MIners Playing Field

Article Number Eighteen in Hook History Society’s Lockdown Series.

This article was written as the result of enquiries from a couple of supporters and deals with the story behind the purchase of the village playing field.


Alongside the former Hook Miners Institute was a large colliery owned field.......today’s playing field.....which in those days was used mainly to graze the pit ponies which were used to haul coal underground and to rest them whenever the colliery shut down for a brief holiday or occasional emergency work.

It had long been considered that the field would be a major asset to the village community.............main reasons were, of course, because of its proximity to the thriving village primary school and the then Miners Institute, which to all intents and purposes was the village hall.

Another was that the burgeoning cricket team had been leading a somewhat nomadic existence playing on various fields belonging to sympathetic farmers.

It seems ironic that the field was finally purchased the month that the fatal decision was made that Hook, the last remaining colliery in Pembrokeshire would be closing. The struggle against underground flooding was finally lost and the colliery at Hook closed on the 23rd of May 1948 having been nationalised by the Labour Government the previous year.

Although on nationalisation the colliery and many associated assets were taken over by the newly created National Coal Board the original colliery owners retained possession of the field and several properties in the village.

The playing field in Hook was purchased by the miners who at that time served as committee members of the Institute in 1948. After lengthy negotiations the price of £230 was agreed with the landowner Lt Col (retd) Evelyn George Harcourt Powell and a Geoffrey Lewis Taylor both of London.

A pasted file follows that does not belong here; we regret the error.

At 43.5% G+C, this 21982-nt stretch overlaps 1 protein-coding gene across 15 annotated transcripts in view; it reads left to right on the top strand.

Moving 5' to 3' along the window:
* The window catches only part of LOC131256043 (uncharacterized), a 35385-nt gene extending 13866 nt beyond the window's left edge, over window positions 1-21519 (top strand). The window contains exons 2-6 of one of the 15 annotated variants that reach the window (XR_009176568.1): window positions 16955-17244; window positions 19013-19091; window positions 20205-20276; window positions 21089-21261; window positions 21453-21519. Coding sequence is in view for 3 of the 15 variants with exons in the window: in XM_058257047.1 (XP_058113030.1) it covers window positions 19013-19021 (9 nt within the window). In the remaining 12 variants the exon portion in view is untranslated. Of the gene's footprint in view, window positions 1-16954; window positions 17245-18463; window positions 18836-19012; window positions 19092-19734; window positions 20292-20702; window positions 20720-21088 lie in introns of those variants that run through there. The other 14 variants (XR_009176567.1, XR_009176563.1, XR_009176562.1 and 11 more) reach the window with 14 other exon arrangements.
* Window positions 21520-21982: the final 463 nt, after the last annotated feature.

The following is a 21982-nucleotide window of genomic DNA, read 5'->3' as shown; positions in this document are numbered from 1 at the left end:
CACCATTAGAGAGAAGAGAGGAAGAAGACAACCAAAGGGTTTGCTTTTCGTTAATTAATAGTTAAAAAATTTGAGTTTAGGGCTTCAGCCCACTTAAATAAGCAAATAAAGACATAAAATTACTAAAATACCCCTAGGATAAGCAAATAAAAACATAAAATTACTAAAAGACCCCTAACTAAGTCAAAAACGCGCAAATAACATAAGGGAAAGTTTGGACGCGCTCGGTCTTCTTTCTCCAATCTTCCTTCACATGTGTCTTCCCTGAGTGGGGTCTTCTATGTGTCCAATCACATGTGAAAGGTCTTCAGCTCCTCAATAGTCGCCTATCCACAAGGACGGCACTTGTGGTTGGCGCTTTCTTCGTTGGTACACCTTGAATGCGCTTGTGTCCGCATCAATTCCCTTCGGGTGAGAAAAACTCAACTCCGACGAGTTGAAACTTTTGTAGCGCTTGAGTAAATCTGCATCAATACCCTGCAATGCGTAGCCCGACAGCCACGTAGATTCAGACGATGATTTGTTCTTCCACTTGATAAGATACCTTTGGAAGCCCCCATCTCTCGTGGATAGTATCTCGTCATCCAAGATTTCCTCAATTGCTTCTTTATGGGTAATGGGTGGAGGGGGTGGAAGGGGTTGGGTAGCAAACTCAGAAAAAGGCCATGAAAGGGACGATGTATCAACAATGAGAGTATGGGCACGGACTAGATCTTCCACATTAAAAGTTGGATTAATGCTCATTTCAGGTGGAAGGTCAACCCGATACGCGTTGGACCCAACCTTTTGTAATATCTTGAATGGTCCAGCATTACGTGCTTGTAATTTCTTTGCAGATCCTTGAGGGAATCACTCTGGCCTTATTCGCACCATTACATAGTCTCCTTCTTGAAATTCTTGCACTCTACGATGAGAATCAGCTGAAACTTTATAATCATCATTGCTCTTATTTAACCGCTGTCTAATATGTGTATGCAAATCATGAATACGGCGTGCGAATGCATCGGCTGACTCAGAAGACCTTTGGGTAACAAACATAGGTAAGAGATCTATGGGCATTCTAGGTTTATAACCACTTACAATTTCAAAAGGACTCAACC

At today’s values (2020) £230, it is estimated, would be worth about £5,500.

Those who negotiated and signed on behalf of the community were: Cyril Jenkins, fitter; William James Davies, farmer; John Grffith George, clerk; and James Lawford Banner, skilled labourer.

The Conveyance dated 22nd April 1948 states that a Miners Welfare Fund had been established to purchase an area for the social wellbeing recreation and improvement of conditions of living of workers in or about coal mines.

Although the purchase was made after Nationalisation in 1946 there was an exception and reservation in the contract which would have given the Coal Board the power to extract coal by “entering on the surface or by underground”. They could cross the field with horse; wagons and lay tramways and in effect had free rein to extract any coal they felt worthwhile.

The document goes on to state, ”Nevertheless, proper compensation would be paid to the purchaser”.

Others mentioned in the Conveyance but not required to sign were: Cecil Hitchings; Thomas Hitchings; Peter Thomas; Fred Thomas; Alfred Thomas George and Richard James Rees.

The playing field is now under the stewardship of the Charity Commissioners with the Hook Community Council as the Trustee. This means that although the Community Councillors as individuals can make decisions regarding the playing field it’s the corporate body, that is the Community Council, which carries the burden of responsibility.